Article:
Fraser Syndrome Cryptophthalmos, syndactyly, ear and urinary tract deformities, ambiguous genitalia, laryngeal/tracheal narrowing FRAS1, GRIP1, FREM2
Goldenhar Syndrome Facial asymmetry, mandibular underdevelopment, eye and ear malformations, vertebral abnormalities -
Treacher Collins Syndrome Antimongoloid slant, lateral lower eyelid colobomas, cataracts, microphthalmos, blocked tear ducts TCOF1, POLR1C, POLR1D
CHARGE Syndrome Coloboma, heart anomalies, choanal atresia, delayed growth, genital and ear abnormalities -
Frontonasal Dysplasia Orbital hypertelorism, split nose, central facial cleft -
Delleman-Oorthuys Syndrome Absence of corpus callosum, brain and cerebellum cysts, orbital cysts, facial/eye tags, lip defects with unusual philtrum -
Nasopalpebral Lipoma Coloboma Syndrome Upper eyelid and nasopalpebral lipoma, coloboma in both eyelids, telecanthus, underdeveloped maxilla Autosomal dominant with full penetrance
Manitoba Oculotrichoanal Syndrome Unilateral upper eyelid coloboma or cryptophthalmos, no eye or small eye, triangular hair growths, split nose, omphalocele, absent/narrowed anus FREM1


Environmental or mechanical events during pregnancy with or without a genetic predisposition may contribute to the development of an eyelid coloboma. Isolated eyelid coloboma is mostly sporadic, with cases having de novo mutations. Moreover, cases of isolated eyelid coloboma have been described in association with radiation exposure. [2]  Isolated coloboma can be graded based on the sevirity of the CPA, as follows [2] :

  • Grade 1 - Coloboma without cryptophthalmos

  • Grade 2 - Coloboma with abortive cryptophthalmos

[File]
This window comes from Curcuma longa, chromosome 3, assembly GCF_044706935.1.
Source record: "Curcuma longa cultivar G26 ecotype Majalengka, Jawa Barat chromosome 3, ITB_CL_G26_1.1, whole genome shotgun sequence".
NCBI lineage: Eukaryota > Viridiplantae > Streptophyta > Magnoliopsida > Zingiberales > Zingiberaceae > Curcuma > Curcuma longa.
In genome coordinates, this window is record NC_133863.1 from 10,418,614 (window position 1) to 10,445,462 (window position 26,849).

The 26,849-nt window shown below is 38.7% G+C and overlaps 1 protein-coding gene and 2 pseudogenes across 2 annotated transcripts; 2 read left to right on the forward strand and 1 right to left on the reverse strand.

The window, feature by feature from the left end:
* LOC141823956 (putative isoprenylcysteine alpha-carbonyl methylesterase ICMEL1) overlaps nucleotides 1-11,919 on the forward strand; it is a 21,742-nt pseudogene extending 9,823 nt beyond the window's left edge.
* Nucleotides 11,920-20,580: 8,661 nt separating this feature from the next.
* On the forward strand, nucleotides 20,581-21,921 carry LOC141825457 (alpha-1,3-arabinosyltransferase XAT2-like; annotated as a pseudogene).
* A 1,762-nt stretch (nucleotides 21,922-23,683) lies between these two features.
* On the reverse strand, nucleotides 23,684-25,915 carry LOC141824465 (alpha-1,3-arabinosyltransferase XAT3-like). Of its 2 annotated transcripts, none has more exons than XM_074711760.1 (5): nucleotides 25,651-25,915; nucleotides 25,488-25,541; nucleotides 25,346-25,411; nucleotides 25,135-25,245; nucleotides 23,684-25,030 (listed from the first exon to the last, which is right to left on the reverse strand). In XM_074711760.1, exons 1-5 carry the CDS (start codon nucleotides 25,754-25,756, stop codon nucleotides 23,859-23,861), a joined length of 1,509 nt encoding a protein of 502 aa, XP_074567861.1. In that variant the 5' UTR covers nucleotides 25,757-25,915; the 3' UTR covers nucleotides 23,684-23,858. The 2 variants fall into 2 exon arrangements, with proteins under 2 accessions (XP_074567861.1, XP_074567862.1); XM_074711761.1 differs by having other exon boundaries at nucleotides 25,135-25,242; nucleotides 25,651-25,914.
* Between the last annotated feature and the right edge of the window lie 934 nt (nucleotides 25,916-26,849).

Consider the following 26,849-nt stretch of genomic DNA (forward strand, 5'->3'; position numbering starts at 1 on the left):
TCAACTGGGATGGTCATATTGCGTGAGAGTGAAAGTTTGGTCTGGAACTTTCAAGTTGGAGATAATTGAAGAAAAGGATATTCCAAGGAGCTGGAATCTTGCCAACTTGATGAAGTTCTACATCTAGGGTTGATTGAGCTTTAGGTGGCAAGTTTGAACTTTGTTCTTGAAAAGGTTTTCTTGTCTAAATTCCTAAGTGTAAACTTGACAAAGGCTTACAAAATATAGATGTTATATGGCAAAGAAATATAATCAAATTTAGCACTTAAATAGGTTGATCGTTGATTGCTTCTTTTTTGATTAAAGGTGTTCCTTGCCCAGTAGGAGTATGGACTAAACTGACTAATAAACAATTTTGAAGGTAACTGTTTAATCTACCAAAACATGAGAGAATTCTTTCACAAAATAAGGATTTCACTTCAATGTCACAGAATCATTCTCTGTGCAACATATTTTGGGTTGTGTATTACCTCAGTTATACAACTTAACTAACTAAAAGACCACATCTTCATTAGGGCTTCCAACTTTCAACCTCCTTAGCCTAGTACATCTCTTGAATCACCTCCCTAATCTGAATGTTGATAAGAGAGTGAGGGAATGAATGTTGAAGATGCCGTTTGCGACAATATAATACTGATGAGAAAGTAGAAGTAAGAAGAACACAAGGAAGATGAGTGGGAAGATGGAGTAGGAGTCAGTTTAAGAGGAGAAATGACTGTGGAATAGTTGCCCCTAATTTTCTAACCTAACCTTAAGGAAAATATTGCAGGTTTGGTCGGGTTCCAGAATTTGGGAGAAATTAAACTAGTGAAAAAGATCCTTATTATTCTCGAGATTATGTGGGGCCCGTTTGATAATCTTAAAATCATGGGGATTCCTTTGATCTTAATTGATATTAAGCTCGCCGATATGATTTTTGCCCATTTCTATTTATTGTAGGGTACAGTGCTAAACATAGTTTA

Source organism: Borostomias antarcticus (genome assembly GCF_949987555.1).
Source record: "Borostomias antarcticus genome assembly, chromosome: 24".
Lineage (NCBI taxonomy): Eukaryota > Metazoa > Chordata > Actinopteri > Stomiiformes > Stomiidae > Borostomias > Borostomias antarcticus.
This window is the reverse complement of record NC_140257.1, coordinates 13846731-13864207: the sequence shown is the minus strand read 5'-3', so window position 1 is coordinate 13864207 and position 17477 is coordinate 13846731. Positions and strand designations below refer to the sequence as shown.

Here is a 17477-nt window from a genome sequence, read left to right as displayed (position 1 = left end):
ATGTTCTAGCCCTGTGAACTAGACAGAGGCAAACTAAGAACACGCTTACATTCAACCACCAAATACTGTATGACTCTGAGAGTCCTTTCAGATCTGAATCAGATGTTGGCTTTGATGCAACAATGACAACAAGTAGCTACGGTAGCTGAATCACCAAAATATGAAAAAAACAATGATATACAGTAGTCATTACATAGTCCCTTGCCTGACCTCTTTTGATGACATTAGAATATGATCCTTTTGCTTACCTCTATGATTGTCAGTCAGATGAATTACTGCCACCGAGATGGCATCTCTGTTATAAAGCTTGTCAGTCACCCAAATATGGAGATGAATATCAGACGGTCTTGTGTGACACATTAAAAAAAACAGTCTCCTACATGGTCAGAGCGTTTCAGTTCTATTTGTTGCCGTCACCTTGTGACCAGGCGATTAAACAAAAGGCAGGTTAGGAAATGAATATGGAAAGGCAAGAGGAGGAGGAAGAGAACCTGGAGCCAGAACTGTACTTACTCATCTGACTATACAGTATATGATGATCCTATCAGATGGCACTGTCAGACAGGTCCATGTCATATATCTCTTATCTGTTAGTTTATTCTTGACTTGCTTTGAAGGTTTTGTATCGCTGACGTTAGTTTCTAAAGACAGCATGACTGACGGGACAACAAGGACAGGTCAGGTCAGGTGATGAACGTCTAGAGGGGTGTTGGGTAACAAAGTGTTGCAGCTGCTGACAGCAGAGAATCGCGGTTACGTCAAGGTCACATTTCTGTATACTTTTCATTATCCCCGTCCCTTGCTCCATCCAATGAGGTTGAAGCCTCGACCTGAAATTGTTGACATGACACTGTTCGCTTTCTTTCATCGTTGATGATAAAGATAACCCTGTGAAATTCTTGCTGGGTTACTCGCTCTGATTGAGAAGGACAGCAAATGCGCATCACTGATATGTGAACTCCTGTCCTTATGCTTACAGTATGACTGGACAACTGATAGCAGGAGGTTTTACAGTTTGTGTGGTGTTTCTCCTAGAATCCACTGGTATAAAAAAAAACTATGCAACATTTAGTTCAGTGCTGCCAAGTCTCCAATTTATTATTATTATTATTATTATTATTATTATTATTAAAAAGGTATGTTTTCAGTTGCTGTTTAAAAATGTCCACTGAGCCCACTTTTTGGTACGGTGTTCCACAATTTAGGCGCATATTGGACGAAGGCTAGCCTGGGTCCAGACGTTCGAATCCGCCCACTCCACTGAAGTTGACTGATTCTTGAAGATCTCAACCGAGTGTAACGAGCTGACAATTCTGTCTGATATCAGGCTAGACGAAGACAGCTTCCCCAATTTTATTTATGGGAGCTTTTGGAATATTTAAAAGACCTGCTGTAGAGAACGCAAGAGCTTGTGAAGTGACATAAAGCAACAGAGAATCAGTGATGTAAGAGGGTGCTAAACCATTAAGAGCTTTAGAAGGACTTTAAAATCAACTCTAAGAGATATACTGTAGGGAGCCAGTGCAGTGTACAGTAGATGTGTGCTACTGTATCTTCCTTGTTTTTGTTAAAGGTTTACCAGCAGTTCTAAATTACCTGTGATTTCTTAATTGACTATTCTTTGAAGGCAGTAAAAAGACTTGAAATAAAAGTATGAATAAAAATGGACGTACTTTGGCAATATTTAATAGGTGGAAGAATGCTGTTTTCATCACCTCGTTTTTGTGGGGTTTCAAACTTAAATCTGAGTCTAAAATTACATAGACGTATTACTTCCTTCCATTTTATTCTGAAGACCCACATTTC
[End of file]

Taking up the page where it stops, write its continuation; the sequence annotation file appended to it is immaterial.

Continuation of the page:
• Grade 3 - Coloboma with complete cryptophthalmos

  • Grade 4 - Classic cryptophthalmos (absence of all eyelid structures and complete coverage of eye by skin)

  • Grade 5 - Severe cryptophthalmos (with severe deformity of the nose and ectropion of the upper lip)

Syndromic eyelid coloboma can occur in Fraser syndrome (cryptophthalmos syndrome) and Manitoba Oculotrichoanal (MOTA) syndrome. [2, 3]  One case series of upper eyelid coloboma with or without cryptophthalmos included 26 children (age range, 1 d after birth to 15 y). [11]  Of these 26 children, 19 had upper eyelid coloboma, 4 had classic cryptophthalmos, and 3 had both eyelid coloboma and cryptophthalmos. Of the 19 upper eyelid coloboma cases, 5 were isolated, 11 occured in association with facial deformities, and 3 happened with a first arch syndrome (according to the Mustarde classification). In all patients with classic cryptophthalmos cases occured sporadically and were nonsyndromic.




No epidemiological studies exist that estimate the incidence and prevalence of eyelid coloboma.

Manitoba Oculotrichoanal (MOTA) syndrome occurs in Aboriginal individuals living in the Island Lake region of Northern Manitoba.  Typical findings in affected individuals include unilateral upper eyelid coloboma or cryptophthalmos with an aberrant anterior hairline pattern on the same side of the body and anal anomalies. [2, 5, 6]


Mortality usually is related to the underlaying syndrome, rather than the coloboma per se. For instance, FS has potentially life-threatening respiratory defects leading to high incidence of stillbirths. [2]  


No known racial predilection exists for eyelid coloboma.


No known sexual predilection exists for eyelid coloboma.


By definition, congenital eyelid colobomas are present at birth.



Prognosis depends on 2 factors:

- The underlaying association, either CPA and its sevirity for isolated coloboma or the assocated syndrome for syndromic coloboma.

- The size of the defect; the larger the size, the higher the risk for ocular surface disease from insuffecient lubrication and protection.  


Patient Education

Genetic consultation is highly recommended, especially for patients with associated syndromes. Moreover, it is important to educate patients on avoiding ocular surface damage when elected no to proceed with coloboma correction.